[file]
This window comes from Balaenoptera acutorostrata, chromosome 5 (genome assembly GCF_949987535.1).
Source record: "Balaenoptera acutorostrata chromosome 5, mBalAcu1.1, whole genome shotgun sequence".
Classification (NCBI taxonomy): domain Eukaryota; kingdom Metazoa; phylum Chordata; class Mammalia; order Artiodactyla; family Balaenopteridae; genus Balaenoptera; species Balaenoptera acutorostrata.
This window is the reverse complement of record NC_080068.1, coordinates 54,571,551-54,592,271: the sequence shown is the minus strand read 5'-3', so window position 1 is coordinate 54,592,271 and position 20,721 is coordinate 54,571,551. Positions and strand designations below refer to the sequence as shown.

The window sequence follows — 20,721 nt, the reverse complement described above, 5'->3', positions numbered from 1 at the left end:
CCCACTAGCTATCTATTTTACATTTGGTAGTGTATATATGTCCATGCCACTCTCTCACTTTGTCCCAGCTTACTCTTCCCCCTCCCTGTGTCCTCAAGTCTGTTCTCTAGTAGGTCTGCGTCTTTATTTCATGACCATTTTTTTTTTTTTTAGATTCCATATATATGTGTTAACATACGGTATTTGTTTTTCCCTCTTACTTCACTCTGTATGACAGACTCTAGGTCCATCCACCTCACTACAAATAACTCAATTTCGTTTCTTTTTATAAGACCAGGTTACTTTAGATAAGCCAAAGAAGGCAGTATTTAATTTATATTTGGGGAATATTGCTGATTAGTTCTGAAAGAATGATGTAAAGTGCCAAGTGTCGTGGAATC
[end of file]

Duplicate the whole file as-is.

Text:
This window comes from Balaenoptera acutorostrata, chromosome 5 (genome assembly GCF_949987535.1).
Source record: "Balaenoptera acutorostrata chromosome 5, mBalAcu1.1, whole genome shotgun sequence".
Classification (NCBI taxonomy): domain Eukaryota; kingdom Metazoa; phylum Chordata; class Mammalia; order Artiodactyla; family Balaenopteridae; genus Balaenoptera; species Balaenoptera acutorostrata.
This window is the reverse complement of record NC_080068.1, coordinates 54,571,551-54,592,271: the sequence shown is the minus strand read 5'-3', so window position 1 is coordinate 54,592,271 and position 20,721 is coordinate 54,571,551. Positions and strand designations below refer to the sequence as shown.

The window sequence follows — 20,721 nt, the reverse complement described above, 5'->3', positions numbered from 1 at the left end:
CCCACTAGCTATCTATTTTACATTTGGTAGTGTATATATGTCCATGCCACTCTCTCACTTTGTCCCAGCTTACTCTTCCCCCTCCCTGTGTCCTCAAGTCTGTTCTCTAGTAGGTCTGCGTCTTTATTTCATGACCATTTTTTTTTTTTTTAGATTCCATATATATGTGTTAACATACGGTATTTGTTTTTCCCTCTTACTTCACTCTGTATGACAGACTCTAGGTCCATCCACCTCACTACAAATAACTCAATTTCGTTTCTTTTTATAAGACCAGGTTACTTTAGATAAGCCAAAGAAGGCAGTATTTAATTTATATTTGGGGAATATTGCTGATTAGTTCTGAAAGAATGATGTAAAGTGCCAAGTGTCGTGGAATC